The Taipei City Government yesterday approved 17 of the 28 work items Farglory Group said it wants to carry out at the Taipei Dome complex to resolve public safety risks, while rejecting nine and accepting two conditionally.
The Taipei Department of Urban Development made the announcement following a two-hour meeting with Farglory representatives and members of the city’s structural architecture, civil engineering, structural engineering and geotechnical engineering unions.
Farglory last week delivered the list of work items to the municipal government in the hope of addressing safety concerns outlined in a ruling by the High Administrative Court in Taipei.
Department Commissioner Lin Jou-min (林洲民) said yesterday’s discussions had a “positive” and “rational” undercurrent.
However, participants sparred over the necessity of completing the Dome’s curtain wall, proposed by the firm to resolve weighting and corrosion issues.
Lin said Farglory representatives believed the work to be necessary to increase the facility’s mass, but added that department officials and union members disagreed.
Lin said that corrosion in the Dome’s exterior could be fixed by applying intumescent paint, adding that if Farglory insists on working on the wall, it should provide scientific proof that doing so would help resolve the weighting issue.
Farglory’s proposals to install titanium panels on the Dome’s roof and complete work in a underground parking area connecting all five buildings in the complex were granted conditional approval.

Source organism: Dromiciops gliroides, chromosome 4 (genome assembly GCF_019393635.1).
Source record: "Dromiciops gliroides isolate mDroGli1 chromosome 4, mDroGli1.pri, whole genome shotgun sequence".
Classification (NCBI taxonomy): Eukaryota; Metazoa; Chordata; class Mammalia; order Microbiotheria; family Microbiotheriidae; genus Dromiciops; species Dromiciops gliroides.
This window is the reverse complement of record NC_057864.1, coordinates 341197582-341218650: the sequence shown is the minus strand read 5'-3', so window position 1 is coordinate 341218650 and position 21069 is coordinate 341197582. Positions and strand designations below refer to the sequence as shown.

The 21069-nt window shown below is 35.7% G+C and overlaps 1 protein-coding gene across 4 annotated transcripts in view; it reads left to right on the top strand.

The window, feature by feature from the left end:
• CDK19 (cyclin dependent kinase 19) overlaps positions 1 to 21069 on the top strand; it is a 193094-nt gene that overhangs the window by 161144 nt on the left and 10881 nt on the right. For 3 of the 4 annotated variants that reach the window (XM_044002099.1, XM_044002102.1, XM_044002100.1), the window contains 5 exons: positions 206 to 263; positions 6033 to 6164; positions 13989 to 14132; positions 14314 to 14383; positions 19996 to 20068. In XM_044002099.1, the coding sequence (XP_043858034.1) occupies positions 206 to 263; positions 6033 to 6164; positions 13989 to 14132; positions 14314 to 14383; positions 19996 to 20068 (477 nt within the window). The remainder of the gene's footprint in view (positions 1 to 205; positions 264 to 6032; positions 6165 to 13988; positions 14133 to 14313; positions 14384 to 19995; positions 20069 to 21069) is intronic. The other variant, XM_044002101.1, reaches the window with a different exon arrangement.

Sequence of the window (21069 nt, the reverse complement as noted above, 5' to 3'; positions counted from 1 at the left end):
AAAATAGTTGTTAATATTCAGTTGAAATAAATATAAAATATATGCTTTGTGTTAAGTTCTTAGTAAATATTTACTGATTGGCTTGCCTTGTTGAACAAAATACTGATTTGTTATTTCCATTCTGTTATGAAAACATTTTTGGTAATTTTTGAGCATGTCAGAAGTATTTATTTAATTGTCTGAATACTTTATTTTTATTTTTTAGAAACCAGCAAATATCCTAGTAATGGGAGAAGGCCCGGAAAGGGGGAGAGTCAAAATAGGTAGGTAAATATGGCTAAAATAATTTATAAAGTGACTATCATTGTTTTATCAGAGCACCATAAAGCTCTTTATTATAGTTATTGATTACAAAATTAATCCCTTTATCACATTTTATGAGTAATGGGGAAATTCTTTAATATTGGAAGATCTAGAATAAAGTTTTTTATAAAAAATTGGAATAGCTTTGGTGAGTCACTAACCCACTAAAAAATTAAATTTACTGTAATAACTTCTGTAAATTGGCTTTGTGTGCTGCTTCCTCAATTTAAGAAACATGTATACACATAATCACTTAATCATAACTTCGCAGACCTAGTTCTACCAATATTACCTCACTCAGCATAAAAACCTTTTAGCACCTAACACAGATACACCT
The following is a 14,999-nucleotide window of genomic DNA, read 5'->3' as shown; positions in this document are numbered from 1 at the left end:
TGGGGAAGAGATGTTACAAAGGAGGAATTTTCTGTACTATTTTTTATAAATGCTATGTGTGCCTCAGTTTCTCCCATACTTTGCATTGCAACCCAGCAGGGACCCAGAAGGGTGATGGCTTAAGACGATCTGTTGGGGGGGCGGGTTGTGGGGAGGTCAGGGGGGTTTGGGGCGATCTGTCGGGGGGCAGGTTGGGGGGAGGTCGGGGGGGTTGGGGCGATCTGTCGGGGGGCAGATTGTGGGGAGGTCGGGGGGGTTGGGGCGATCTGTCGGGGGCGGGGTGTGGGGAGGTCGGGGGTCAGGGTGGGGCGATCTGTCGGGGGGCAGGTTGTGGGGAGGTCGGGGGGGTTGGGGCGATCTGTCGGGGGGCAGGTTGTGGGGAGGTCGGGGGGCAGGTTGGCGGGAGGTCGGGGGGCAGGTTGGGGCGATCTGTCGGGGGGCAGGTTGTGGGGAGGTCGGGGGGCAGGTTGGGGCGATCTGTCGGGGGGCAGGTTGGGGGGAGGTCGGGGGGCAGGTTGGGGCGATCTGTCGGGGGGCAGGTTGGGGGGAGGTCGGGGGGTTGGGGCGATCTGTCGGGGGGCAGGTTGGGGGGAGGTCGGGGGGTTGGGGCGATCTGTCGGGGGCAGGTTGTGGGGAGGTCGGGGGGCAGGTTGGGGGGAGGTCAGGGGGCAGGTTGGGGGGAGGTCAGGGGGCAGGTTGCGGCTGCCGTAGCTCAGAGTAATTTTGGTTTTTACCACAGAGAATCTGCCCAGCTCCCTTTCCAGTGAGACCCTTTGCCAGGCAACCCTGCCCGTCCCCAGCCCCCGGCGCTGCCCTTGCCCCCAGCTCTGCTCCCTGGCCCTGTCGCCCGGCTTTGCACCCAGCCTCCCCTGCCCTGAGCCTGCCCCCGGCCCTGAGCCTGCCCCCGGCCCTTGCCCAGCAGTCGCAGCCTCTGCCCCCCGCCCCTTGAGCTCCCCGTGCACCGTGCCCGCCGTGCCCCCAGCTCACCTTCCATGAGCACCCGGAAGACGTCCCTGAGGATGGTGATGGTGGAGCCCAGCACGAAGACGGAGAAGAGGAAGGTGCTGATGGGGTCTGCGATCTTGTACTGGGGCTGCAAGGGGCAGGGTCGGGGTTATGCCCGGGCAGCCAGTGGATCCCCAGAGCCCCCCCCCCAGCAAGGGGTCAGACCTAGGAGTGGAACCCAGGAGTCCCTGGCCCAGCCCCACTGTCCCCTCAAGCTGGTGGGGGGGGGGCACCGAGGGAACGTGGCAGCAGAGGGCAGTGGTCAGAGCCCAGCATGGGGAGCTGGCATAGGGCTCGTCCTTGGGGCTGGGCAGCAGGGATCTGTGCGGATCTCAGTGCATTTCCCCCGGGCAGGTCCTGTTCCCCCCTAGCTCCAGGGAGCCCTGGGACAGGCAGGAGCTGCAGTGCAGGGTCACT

Citing the city’s July 19 suggestion to Farglory, Lin said that the firm should convert the Dome’s first and second floors into semi-open areas to facilitate evacuation in the event of an emergency.
Therefore, the city only agreed to let Farglory install titanium panels on levels higher than the second floor in areas above the Dome’s ring, he said.
The firm should not work on staircases in the parking area, because the city is still determining how many stairs there should be in the area to ensure safety, he said.
Lin urged Farglory to swiftly deliver a detailed work plan to the city for review, adding that to speed up the review process, the firm is encouraged to send the plan in several parts instead of waiting several months to complete it before submission.
Farglory spokesman Jacky Yang (楊舜欽) echoed Lin’s suggestion that breaking the plan down into several pieces would help the review process, adding that the firm would comply with the city’s order that it submit a work plan.
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